The location of test administration and the working relationship of the primary caregivers and patients can influence the data gathered.  There is a greater likelihood that participants are biased on giving the expected positive responses to the tests given.  It is because of the fact that the people who gathered data are their primary caregivers.  The participants were not blinded to the purpose of the study hence promotes bias to the study.

There were four groups of subjects studied in the research.  There are different from each other.  The first group was given problem solving intervention by general practitioners, second group was given the same intervention but given by trained nurses, third group was medications only, and the fourth group was a combination of the problem solving technique and medications.  Thus, the study has a wider range of control made possible by the four different groups to differentiate and compare the rate of effectiveness on the choice of treatment per group.   The only drawback observed in the study is the time series aspect where it is expected that a higher rate of morbidity of participants can happen.  It means there is a higher possibility that participants might withdraw from the research given its long duration of 52 weeks.

The study observed a randomization to minimize the differences between the groups being compared.  The sample size is sufficiently large to provide a wider scope for comparison on their responses to treatments given to them, respectively.

The paper imparts a meaningful conclusion to further support other studies on how primary caregivers specifically nurses can participate in giving psychological treatments successfully.  It provides a higher level of nursing care in a collaborative care when in partnership with the patient towards his or her recovery.

 The research study was completed at 2000 at Warneford Hospital based in Oxford, Southeast England.  The time or the course of the study was done on a course of 52 weeks.  The treatment was usually given in the patient’s home or local health centre.

The circumstances involved in the study such as the year, location, duration of the study, selection criteria of subjects, and setting of the treatment (home or local health center) may be different in another cities in United Kingdom.  Other health centers may not have as many willing participants as compared to the research study being criticized. The severity of depression also play a significant role to its treatment and how effectiveness of treatment given to the patient.  Furthermore, some local health centers may not have adequate number of trained nurses who can render psychological interventions.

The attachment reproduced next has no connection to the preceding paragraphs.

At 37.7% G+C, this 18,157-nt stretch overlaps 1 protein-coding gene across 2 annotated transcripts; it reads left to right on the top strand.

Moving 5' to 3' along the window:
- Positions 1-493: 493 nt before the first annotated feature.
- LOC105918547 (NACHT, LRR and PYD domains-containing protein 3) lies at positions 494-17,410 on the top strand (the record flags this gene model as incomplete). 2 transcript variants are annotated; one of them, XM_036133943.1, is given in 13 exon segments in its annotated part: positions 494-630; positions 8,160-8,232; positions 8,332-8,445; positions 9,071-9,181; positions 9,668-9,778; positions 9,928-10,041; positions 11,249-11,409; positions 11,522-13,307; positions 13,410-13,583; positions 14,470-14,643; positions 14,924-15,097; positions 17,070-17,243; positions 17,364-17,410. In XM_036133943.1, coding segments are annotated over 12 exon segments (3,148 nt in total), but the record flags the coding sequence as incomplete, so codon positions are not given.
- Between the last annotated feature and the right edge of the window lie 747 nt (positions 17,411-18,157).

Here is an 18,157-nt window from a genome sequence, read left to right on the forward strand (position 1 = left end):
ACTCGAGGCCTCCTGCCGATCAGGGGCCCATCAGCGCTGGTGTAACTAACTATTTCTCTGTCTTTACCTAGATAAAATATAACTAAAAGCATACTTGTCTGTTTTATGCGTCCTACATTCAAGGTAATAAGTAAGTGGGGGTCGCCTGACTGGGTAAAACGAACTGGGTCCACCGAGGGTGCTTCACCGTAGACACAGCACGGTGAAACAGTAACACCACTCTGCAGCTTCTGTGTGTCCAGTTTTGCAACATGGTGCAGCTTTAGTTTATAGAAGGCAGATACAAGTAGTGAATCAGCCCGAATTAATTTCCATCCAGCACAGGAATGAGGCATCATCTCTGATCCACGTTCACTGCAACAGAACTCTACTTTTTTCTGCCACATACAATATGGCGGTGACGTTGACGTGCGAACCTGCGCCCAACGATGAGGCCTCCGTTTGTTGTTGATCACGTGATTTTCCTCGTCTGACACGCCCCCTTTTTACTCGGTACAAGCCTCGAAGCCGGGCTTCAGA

The limitations section is not found in the research paper.  An implication of limitations of the study was integrated in the conclusion section.  The researchers proposed that future studies should be made on evaluation of problem solving techniques used by general practitioners in their regular consultations as well as to provide training for interested practice nurses in delivering treatment for depression.  While these points can be further researched in the future, the study failed to specify limitations such as a lack of homogenous sample groups such as severity of depression, consistent number of participants who completed the 52 weeks duration of the study, and the qualifications and experiences of the general practitioners and trained nurses.

Conclusion

The research paper provides an affirmation that primary care of nurse can be geared to the administration of psychological interventions.  One of the outcomes of the study is that nurses can effectively render an active and positive role in a collaborative goal with patients towards recovery.  Furthermore, the evidences from the research paper showed that depression could be effectively given through a combination of problem solving treatment and anti depressant medications.  It further proved that the treatment of depression is unsuccessful when anti depressant medication is given without any problem solving treatment.

References

  1. Ginsberg, M. & Waters, H. (1984)  Cost-benefit analysis of a controlled trial of nurse therapy for neuroses in primary care.  Psychology Medicine Journal. 14:683-690.
  2. Grove, S. (2005)  The Practice of Nursing Research: Conduct, Critique, and Utilization.   Missourri: Elsevier Saunders.
  3. Hawton K, Kirk J. (1989)  Problem-solving. In: Hawton K, Salkovskis PM, Kirk J, Clark DM (eds.) Cognitive Therapy for Psychiatric Problems: A Practical Guide. Oxford: Oxford University Press, 406-426.
  4. Hek, G. (1996) Guidelines on conducting a critical research report.  Nursing Standard. 11, 6, p40-43.
  5. Miller, J. (2007) Using Research and Data: Critiquing a Research
  6. Mynors-Wallis, L., Gath, D., Day, A., & Baker, F., (2000) Randomised controlled trial of problem solving treatment, antidepressant medication, and combined treatment for major depression in primary care.  British Medical Journal. 320: 26-30.
  7. Osman, A., Kopper, B., & Barrios, F. (2004)  Reliability and Validity of the Beck Depression Inventory-II with Adolescents Psychiatric Inpatients.  Psychological Assessment.  16-2.
  8. Reynolds, W. & Kobak, k. (1995) Reliability and Validity of the Hamilton Depression Inventory: A Paper-and-Pen Version of the Hamilton Depression Rating Scale Clinical Interview.  Psychological Assessment. 7-4.
  9. Salkovskis, P. M., Atha, C. & Storer, D. (1990) Cognitive–behavioral problem solving in the treatment of patients who repeatedly attempt suicide: A controlled trial. British Journal of Psychiatry, 157, 871–876.
  10. Wilkinson, G., Allen, P., Marshall, E. et al. (1993) The role of the practice nurse i the management of depression in general practice: treatment adherence to antidepressant medication. Psychological Medicine, 23 229-37.

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Trial of Problem Solving and Depression Treatment. (2016, Nov 24). Retrieved from https://graduateway.com/trial-of-problem-solving-and-depression-treatment/